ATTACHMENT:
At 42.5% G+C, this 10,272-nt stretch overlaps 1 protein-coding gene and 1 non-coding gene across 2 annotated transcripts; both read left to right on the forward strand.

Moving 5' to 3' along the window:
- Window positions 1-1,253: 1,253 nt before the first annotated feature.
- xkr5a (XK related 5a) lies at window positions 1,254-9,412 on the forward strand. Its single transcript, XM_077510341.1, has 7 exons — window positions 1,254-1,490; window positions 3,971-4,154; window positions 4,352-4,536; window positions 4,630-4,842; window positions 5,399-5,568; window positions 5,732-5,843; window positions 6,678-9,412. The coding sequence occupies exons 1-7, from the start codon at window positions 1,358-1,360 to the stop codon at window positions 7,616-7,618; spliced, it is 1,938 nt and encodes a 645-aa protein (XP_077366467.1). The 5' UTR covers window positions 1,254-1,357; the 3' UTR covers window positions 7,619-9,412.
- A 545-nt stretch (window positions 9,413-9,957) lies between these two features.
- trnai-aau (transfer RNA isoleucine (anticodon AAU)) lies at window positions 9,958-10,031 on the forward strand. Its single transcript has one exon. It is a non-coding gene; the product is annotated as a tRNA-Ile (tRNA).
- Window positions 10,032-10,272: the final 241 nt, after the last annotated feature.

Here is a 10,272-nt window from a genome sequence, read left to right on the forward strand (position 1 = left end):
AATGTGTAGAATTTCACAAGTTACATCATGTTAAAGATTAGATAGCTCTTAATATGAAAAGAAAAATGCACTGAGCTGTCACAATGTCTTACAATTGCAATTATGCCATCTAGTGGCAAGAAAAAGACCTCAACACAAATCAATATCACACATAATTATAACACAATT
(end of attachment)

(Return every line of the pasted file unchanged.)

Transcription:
At 42.5% G+C, this 10,272-nt stretch overlaps 1 protein-coding gene and 1 non-coding gene across 2 annotated transcripts; both read left to right on the forward strand.

Moving 5' to 3' along the window:
- Window positions 1-1,253: 1,253 nt before the first annotated feature.
- xkr5a (XK related 5a) lies at window positions 1,254-9,412 on the forward strand. Its single transcript, XM_077510341.1, has 7 exons — window positions 1,254-1,490; window positions 3,971-4,154; window positions 4,352-4,536; window positions 4,630-4,842; window positions 5,399-5,568; window positions 5,732-5,843; window positions 6,678-9,412. The coding sequence occupies exons 1-7, from the start codon at window positions 1,358-1,360 to the stop codon at window positions 7,616-7,618; spliced, it is 1,938 nt and encodes a 645-aa protein (XP_077366467.1). The 5' UTR covers window positions 1,254-1,357; the 3' UTR covers window positions 7,619-9,412.
- A 545-nt stretch (window positions 9,413-9,957) lies between these two features.
- trnai-aau (transfer RNA isoleucine (anticodon AAU)) lies at window positions 9,958-10,031 on the forward strand. Its single transcript has one exon. It is a non-coding gene; the product is annotated as a tRNA-Ile (tRNA).
- Window positions 10,032-10,272: the final 241 nt, after the last annotated feature.

Here is a 10,272-nt window from a genome sequence, read left to right on the forward strand (position 1 = left end):
AATGTGTAGAATTTCACAAGTTACATCATGTTAAAGATTAGATAGCTCTTAATATGAAAAGAAAAATGCACTGAGCTGTCACAATGTCTTACAATTGCAATTATGCCATCTAGTGGCAAGAAAAAGACCTCAACACAAATCAATATCACACATAATTATAACACAATT